different ways to process the accelerometer data were investigated, resulting in some optimal methods to
process the data both for blast monitoring and slope stability monitoring. It is the intent that these
procedures would be programmed onto the controller board of the wireless sensors that would be
developed in the Phase II aspect of this research. An event/sensor combination refers to a vibration event
at a particular time that is recorded by a specific accelerometer location. For example, Figure 3 shows
the z-component results from a blasting event that occurred on March 5 and was recorded on the X198
accelerometer located about 323 meters (1060 ft.) from the blast. The details of this figure are discussed
below. Overall, over 100 event/sensor combinations were recorded and processed in the Phase I work.

Calculation of acceleration vs. time and velocity vs. time. Acceleration (g) vs. time (s) for a vibration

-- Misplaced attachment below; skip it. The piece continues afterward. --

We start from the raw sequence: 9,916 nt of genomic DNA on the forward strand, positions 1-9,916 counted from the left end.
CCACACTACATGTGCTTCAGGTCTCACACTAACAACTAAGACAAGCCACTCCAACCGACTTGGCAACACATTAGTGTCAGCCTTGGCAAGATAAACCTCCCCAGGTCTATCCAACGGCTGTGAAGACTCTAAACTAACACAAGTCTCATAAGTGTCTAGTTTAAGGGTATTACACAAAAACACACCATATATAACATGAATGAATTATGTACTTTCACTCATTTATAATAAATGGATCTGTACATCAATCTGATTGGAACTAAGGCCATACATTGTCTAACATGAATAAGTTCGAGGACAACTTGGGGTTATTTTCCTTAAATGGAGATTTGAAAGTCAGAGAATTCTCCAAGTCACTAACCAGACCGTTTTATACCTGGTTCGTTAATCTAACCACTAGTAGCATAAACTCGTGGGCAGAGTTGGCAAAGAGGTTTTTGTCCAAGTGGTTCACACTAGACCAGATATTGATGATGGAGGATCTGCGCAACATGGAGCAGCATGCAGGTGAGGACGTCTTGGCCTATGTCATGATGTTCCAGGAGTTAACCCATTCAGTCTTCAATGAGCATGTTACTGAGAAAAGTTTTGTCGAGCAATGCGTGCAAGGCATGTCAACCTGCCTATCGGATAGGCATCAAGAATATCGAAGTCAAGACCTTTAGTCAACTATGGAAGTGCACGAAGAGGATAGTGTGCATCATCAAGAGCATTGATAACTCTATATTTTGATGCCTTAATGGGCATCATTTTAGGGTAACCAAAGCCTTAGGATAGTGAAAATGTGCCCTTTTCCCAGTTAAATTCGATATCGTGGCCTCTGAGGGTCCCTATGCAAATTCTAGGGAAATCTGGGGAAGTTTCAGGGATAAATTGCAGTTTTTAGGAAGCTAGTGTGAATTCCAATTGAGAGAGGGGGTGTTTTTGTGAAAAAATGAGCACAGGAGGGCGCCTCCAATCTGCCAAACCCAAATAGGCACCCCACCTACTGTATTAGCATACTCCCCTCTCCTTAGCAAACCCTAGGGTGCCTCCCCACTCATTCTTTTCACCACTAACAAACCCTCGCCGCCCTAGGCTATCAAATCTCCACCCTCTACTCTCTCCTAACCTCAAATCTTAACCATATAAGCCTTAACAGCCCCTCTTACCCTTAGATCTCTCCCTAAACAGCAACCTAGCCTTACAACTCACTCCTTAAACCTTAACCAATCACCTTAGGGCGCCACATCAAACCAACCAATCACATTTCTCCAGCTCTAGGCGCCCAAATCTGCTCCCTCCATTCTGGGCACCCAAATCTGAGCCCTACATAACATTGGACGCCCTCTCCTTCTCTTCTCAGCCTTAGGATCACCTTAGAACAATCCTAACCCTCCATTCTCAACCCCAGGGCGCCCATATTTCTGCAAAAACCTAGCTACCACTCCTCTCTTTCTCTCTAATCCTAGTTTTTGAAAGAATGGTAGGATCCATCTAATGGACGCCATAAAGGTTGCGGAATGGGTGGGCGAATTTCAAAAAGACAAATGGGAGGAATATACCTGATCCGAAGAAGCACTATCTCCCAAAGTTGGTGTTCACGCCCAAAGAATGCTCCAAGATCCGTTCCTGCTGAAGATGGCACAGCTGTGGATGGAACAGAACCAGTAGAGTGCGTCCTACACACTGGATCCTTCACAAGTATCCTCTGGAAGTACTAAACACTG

event was calculated by zeroing out the initial values, correcting drift that occurs in the accelerometer
values from the start to the end of an event, and calculating time in seconds from the start of an event.
Velocity (mm/s) vs. time is calculated by converting from g to mm/s2, and integrating over time. An
example of processed acceleration and velocity plots for a blasting event at a distance of about 323
meters (1060 ft.) is shown in Figure 3a and 3b. The blast event at this distance lasted about 0.8 seconds.

Calculation of the frequency spectrum and frequency/energy vs. time. The overall frequency spectrum
for an event/sensor combination is calculated using the fast Fourier transform, fft (Aki and Richards,
2002). Figure 3c gives the fft frequency spectrum for the March 5 blast recorded with the X198
accelerometer. It shows strong peaks representing resonant frequencies at around 30, 60, 90 and 120 Hz.
The lowest of these resonant frequencies, referred to as the LRF, is used in slope stability evaluations
discussed later. It should be noted that since the results shown Figure 3 are from a production blast
rather than a signature hole blast, the peak frequencies may be influenced by the delay timing between
blast holes, as well as other parameters such as hole length, burden and spacing, and distance to blast
(Dowding, 1985; Khandelwal and Singh, 2009). The approach used in this paper is based on being able